Not a great deal is known about Alban apart from the story of his martyrdom, but what we do know is probably enough to give him a substantial claim to be the patron saint of England ahead of the foreigner St George.

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22nd June          St Alban, British martyr under the Romans

On 22nd June the Church remembers St Alban, who was put to death on that day in 250AD, on the site of the town in Hertfordshire that now bears his name and has a splendid cathedral which houses his shrine.

Christianity was struggling to survive in third century Britain under Roman rule. In the middle of the century there were two periods of specific and ruthless persecution. During one of these Alban, who was not a Christian himself, gave shelter to a Christian priest who was being hunted down by the authorities.

During his stay with Alban the priest greatly impressed him with the depth and integrity of his faith, and he sought instruction and then baptism. Eventually, however, the soldiers tracked the priest down and he would have been taken away and killed.

Alban, however, put on the priest’s robes, so that when the soldiers arrived they assumed that he was their prey. The priest was able to continue his ministry, but Alban was taken away, interrogated and eventually charged with promoting a banned religion. All through, he refused to say anything that could implicate anyone else, but (according to an account by the Venerable Bede) boldly confessed his faith in Christ. He was tried, sentenced to death, and executed.

He is widely recognised as the first British martyr, though two Christians were martyred in Wales during the same persecutions. Alban’s body was buried near the site of the present town and later became a major place of pilgrimage.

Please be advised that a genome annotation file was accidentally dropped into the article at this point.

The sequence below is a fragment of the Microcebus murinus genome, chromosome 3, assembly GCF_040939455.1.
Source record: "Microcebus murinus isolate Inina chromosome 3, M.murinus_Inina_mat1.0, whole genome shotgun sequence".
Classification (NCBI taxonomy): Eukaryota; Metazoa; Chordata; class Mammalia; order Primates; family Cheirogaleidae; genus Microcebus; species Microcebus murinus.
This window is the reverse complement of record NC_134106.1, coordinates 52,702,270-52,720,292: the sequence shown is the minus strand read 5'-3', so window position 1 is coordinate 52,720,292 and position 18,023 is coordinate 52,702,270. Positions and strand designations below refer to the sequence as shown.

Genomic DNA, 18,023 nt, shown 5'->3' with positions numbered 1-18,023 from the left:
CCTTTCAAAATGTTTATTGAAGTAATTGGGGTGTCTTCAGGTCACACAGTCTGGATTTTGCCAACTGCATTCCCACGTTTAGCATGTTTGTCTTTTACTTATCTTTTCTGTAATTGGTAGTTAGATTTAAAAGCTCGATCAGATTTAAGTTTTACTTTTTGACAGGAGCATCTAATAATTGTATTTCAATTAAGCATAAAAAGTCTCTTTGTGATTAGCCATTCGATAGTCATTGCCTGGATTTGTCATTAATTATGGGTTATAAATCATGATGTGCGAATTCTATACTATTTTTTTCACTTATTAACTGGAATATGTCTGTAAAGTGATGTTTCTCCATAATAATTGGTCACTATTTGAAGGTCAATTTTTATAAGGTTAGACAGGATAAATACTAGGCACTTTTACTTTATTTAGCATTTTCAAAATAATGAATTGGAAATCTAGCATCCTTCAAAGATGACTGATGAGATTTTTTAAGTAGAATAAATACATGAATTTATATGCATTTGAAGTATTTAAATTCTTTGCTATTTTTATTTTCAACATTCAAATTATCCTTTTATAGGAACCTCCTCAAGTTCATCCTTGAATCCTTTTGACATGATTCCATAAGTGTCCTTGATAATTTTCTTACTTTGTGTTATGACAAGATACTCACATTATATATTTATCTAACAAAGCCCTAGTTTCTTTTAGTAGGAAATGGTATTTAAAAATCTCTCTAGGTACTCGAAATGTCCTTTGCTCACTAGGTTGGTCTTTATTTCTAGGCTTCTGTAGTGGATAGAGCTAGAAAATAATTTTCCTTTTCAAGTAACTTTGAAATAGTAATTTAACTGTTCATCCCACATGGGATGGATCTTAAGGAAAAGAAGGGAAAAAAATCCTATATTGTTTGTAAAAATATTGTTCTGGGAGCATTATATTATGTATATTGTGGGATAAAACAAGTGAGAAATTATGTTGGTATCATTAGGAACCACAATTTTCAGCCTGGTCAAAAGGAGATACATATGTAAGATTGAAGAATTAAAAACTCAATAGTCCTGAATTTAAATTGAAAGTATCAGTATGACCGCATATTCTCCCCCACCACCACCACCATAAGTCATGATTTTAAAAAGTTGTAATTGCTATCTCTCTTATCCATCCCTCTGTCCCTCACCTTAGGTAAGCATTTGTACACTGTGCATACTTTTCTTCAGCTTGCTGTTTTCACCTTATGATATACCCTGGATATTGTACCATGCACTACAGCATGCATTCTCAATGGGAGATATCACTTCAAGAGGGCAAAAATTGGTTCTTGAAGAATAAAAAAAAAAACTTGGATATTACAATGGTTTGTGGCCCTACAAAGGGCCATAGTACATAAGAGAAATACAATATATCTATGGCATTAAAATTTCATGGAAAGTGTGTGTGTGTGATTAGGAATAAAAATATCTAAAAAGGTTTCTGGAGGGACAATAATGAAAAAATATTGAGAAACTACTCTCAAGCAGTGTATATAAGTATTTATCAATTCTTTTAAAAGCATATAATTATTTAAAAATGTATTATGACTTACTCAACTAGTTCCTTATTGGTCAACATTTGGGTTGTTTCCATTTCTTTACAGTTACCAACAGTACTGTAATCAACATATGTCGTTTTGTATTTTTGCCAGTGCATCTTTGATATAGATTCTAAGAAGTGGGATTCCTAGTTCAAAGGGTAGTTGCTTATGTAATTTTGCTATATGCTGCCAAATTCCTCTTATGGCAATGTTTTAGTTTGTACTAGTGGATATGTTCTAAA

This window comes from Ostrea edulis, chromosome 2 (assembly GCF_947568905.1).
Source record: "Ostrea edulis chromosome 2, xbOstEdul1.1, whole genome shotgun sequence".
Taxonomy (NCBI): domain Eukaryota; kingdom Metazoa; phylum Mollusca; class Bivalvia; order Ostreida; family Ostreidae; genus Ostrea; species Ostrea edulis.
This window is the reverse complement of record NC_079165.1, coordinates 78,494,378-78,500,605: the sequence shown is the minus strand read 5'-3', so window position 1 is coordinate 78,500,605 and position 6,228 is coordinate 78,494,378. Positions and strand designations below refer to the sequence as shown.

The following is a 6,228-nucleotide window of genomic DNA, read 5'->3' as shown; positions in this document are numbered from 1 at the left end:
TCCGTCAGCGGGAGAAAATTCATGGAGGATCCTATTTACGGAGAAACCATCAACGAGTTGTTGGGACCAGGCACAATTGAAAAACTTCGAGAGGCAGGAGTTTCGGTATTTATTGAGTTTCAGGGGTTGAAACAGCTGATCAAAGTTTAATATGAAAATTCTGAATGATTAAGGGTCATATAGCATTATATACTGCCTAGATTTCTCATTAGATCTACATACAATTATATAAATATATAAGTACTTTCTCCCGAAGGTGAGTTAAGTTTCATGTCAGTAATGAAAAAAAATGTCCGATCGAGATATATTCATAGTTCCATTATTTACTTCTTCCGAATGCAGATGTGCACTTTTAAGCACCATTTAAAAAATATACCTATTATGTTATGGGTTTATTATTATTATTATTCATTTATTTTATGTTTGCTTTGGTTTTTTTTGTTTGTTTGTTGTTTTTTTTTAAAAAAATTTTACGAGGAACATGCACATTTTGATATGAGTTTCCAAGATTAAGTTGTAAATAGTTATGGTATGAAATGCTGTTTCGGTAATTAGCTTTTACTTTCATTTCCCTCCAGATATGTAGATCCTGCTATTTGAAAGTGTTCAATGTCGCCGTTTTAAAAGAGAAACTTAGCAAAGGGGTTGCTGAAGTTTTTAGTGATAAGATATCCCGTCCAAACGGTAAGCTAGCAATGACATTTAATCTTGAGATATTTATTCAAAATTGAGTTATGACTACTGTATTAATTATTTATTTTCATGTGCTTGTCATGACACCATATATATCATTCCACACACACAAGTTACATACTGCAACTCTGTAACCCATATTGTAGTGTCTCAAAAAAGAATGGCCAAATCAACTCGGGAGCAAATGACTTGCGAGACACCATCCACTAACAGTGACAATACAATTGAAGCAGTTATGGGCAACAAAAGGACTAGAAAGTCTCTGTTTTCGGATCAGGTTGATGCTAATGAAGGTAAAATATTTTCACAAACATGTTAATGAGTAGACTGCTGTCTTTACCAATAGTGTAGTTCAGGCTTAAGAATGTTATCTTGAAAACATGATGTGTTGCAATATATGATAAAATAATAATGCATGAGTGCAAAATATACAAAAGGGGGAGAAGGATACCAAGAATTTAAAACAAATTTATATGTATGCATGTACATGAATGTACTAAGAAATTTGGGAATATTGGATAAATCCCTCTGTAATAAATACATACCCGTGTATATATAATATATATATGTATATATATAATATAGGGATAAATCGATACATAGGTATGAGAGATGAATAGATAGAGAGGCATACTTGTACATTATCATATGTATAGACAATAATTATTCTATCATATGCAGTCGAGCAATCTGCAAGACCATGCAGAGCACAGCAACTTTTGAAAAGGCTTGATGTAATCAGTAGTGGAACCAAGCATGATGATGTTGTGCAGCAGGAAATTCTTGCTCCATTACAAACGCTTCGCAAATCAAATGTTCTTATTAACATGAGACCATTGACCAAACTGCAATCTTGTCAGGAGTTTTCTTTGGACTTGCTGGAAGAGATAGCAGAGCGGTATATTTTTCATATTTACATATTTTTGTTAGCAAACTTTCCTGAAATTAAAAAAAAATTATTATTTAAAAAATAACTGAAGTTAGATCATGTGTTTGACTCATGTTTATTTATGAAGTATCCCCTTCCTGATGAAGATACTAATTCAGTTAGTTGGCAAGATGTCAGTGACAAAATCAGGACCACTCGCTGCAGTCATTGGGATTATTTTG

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22nd June        St Alban, helping a stranger in need

Alban should be the patron saint of anyone who impulsively offers to help a stranger in need… and finds their own life turned upside down as a result.

The story goes that Alban was a Roman citizen quietly living in England in the third century.  Then, miles away in Rome, the emperor, Diocletian ordered a persecution of the Christians. Nothing to do with Alban… except that suddenly he found a desperate priest on his doorstep, being hunted down by local soldiers. Alban decided to give the priest shelter, and within days was converted to Christianity himself, and then baptised.  

As if this was not brave enough, when the soldiers arrived, Alban decided to take the priest’s place. He dressed up in the priest’s clothes to enable the priest to escape. Not surprisingly, the soldiers then arrested Alban himself. Now a Christian, Alban refused to offer sacrifice to the Roman gods, and so was condemned to death.  

But the story doesn’t end there, for Alban went to his execution with such holiness and serenity that one of the executioners was converted, and the other executioner’s eyes fell out (or so the story goes). Alban was buried nearby, and the shrine built to his memory was soon known for its healing powers. Alban’s cult extended all over England, and nine ancient English churches were dedicated to him.